In 1638, feisty colonists settled in Cranston and a century later defied the British over taxation. From the early town meetings that were rife with heated debate to the incorporation of a fully functioning city, local historian and attorney Steven Frias charts the turbulent evolution of a democracy. Frias takes the reader through twenty consecutive mayors' terms, starting with Cranston's first mayor, Edward Sullivan, who never raised property taxes during his term while successfully managing to lower the debt of the city. Frias continues on with such mayors as John Horton, who provided liberal support for public education. Discover the corruption and scandal surrounding the installation of the sewer systems, and learn why the area was dubbed "City of Farms" and how current circumstances in Cranston reflect on past leadership.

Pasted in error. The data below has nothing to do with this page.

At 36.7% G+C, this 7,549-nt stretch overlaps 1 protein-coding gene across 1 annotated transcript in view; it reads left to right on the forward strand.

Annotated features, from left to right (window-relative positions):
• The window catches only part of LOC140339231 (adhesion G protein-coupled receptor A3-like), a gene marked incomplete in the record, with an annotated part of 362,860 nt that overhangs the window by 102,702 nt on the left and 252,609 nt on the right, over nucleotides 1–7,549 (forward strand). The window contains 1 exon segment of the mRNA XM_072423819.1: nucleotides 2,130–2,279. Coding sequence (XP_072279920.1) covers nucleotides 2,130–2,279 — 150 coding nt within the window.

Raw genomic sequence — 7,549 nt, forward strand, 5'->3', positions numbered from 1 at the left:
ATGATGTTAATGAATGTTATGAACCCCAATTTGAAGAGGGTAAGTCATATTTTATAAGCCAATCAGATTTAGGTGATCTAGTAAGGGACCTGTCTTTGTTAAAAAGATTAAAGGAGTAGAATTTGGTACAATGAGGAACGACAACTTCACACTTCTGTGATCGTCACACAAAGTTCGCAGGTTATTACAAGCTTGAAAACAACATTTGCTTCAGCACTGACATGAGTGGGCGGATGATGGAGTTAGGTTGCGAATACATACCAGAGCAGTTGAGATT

|Publisher:||History Press, The|
|Product dimensions:||5.90(w) x 8.90(h) x 0.40(d)|
About the Author
Steven Frias, a Brown University graduate and a history enthusiast, is an attorney specializing in public utility, telecommunications and administrative law. He is active in both local and state politics, has advised two Cranston mayors and has served on various local boards. He currently serves on the board of directors of the Cranston Historical Society. His op-eds on historical events or current events from a historical perspective have been published in both the Providence Journal and the Cranston Herald.